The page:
Global tax reform top of the agenda for G20 finance ministers this weekend

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From: http://www.smh.com.au/national/global-tax-reform-top-of-the-agenda-for-g20-finance-ministers-this-weekend-20140919-10j9cu.html#ixzz3ElrP4yvD

The world’s most powerful central bank governors and finance ministers gather in Cairns this weekend for a series of highly charged economic meetings – one of their last chances to discuss as a group the problems afflicting the global economy before the all-important G20 Leaders’ Summit in Brisbane in November.

Treasurer Joe Hockey has been in Cairns for much of the week, meeting with Bank of England governor Mark Carney and International Monetary Fund chief executive Christine Lagarde. The official meetings will start on Saturday.

Mr Hockey has flagged that he wants the G20 finance ministers and central bank governors to focus on tax.

“Hopefully this weekend G20 finance ministers will sign up to an agreed global approach to ensure that companies pay tax where they earn the money,” he said this week. “It’s not an easy outcome, but we are going to work damn hard at it.”

He also wanted to talk seriously about the stability of the global financial system, including the rules for banking and prudential supervision of financial markets.

“We believe that at the G20 we can sign off on a number of initiatives that are going to ensure that banks that fail in the future are going to be held responsible for their own failure and systemically important banks don’t have to turn to governments to be bailed out by taxpayers,” Mr Hockey said.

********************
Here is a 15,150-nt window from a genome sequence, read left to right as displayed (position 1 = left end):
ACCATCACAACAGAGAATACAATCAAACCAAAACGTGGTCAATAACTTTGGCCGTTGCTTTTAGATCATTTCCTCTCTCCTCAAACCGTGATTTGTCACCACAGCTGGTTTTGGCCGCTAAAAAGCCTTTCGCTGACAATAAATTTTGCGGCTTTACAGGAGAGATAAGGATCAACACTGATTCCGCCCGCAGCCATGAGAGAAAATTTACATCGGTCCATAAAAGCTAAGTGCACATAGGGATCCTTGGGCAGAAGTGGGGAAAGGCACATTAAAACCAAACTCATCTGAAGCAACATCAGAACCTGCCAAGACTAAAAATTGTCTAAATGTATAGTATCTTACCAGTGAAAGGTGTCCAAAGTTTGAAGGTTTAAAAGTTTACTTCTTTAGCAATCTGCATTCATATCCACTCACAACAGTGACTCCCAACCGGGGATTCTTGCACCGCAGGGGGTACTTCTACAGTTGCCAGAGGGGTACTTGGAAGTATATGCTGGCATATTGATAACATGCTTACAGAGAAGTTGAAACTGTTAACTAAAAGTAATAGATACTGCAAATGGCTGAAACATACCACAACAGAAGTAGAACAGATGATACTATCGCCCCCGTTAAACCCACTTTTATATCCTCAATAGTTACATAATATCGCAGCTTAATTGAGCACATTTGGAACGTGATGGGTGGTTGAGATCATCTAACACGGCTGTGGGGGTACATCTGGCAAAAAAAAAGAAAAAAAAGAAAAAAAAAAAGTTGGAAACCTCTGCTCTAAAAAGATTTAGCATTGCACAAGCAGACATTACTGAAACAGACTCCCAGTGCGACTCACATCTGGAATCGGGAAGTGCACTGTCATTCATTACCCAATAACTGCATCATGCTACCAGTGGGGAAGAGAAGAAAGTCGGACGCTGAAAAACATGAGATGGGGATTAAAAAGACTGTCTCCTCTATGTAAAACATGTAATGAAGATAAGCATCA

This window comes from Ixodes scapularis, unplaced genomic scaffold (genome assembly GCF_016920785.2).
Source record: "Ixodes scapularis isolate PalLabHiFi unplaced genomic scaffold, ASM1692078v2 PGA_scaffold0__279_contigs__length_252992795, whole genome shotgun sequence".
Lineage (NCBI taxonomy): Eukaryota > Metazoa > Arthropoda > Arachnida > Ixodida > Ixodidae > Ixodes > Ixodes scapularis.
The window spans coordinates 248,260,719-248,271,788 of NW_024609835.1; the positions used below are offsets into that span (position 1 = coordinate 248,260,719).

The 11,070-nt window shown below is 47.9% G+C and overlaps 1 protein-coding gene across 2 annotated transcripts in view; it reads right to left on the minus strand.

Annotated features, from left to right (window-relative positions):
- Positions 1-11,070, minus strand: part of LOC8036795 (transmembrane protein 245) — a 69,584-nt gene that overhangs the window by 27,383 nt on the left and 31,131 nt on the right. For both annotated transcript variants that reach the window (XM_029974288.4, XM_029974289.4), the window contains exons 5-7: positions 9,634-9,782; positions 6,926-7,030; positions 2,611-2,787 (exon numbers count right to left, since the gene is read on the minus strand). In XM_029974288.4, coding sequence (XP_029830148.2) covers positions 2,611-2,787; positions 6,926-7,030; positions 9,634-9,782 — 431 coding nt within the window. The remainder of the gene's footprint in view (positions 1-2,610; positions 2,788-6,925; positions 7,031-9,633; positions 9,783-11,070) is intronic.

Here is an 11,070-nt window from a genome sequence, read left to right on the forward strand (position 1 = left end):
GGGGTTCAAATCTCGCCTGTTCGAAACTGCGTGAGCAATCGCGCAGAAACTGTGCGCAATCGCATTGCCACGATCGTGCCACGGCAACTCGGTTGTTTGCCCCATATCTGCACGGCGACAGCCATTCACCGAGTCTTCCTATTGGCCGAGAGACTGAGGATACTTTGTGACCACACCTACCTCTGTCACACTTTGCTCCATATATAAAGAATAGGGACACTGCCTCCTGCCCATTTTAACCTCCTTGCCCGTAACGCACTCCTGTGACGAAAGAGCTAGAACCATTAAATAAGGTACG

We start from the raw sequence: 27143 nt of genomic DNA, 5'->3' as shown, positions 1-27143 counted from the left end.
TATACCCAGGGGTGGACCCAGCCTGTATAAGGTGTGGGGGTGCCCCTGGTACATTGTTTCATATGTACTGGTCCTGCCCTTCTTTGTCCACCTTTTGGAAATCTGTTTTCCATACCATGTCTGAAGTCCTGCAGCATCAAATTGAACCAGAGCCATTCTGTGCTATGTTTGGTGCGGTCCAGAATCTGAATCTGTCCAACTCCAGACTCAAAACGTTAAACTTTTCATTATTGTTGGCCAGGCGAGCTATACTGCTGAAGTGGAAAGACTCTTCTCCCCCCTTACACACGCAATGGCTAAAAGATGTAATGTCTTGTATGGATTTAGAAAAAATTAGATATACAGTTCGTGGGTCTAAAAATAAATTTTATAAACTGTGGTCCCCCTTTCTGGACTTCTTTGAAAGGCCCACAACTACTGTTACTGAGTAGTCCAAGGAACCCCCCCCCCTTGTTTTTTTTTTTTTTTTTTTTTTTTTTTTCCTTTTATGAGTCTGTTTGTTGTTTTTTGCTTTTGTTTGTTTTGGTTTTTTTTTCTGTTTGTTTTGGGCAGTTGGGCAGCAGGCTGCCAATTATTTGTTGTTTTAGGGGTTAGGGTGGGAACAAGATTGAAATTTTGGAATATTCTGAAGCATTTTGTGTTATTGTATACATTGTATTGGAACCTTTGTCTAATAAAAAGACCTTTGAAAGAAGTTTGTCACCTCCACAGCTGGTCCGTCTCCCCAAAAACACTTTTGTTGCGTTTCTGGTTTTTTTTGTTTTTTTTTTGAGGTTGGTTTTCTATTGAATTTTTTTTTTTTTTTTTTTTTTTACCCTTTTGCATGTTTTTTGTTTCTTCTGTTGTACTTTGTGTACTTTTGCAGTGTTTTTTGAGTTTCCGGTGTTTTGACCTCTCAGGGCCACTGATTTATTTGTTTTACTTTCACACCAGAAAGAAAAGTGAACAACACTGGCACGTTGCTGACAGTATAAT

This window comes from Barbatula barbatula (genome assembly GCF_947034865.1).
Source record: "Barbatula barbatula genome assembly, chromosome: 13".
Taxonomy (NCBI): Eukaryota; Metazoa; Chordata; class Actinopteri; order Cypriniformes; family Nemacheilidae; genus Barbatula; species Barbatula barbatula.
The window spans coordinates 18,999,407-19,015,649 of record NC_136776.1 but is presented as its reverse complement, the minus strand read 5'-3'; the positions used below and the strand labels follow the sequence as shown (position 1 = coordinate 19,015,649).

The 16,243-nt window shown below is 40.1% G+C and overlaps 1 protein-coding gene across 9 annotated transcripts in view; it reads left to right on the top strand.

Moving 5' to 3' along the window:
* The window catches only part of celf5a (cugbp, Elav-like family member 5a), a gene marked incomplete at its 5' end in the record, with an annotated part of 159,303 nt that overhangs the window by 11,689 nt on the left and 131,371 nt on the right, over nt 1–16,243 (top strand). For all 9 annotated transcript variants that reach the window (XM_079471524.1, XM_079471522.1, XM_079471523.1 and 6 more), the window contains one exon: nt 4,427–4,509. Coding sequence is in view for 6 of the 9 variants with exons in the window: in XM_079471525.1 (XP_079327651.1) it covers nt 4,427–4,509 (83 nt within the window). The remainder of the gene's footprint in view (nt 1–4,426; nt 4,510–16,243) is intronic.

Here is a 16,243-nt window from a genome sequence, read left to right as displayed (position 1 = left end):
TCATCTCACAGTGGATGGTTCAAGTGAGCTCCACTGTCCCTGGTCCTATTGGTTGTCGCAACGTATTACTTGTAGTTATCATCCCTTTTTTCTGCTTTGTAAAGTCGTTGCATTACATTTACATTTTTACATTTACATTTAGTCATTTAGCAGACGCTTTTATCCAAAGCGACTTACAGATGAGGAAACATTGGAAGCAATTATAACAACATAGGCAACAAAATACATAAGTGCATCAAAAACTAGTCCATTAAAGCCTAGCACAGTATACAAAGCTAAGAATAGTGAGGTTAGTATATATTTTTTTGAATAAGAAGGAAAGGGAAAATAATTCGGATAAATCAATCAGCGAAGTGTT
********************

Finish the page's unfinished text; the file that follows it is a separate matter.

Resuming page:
In the days leading up to the event, the IMF said its attendees must seize the moment and commit to “decisive” reforms to bolster global economic growth.

Global growth had been much weaker than expected in the first half of this year, it said, and desperate action was needed to boost growth around the world.

The call put pressure on the commitment made by G20 members at a similar meeting in Sydney in February to grow their economies by 2 per cent above current projections over the next five years.

Mr Hockey said Australia was on track to hit the target, with stronger employment growth this year, but he was aware of the challenge ahead of him.

On tax and regulation, Mr Hockey said it was “hugely important” to discuss the need to have common reporting standards across different tax jurisdictions.

He said tax authorities needed to know when new bank accounts were being opened so they could tell if those accounts were being used to hide money in tax havens.

“We also hope to finalise the rules in relation to shadow banking … [because] it represents a potential significant threat to the stability of the global financial system.”

Mr Hockey said he hoped to “bring to a close” a lot of the “over-regulation” in financial and banking markets that occurred following the global financial crisis.

Other attendees this weekend include US Federal Reserve chairwoman Janet Yellen and European Central Bank president Mario Draghi. Reserve Bank governor Glenn Stevens and Treasury Secretary Martin Parkinson will also attend.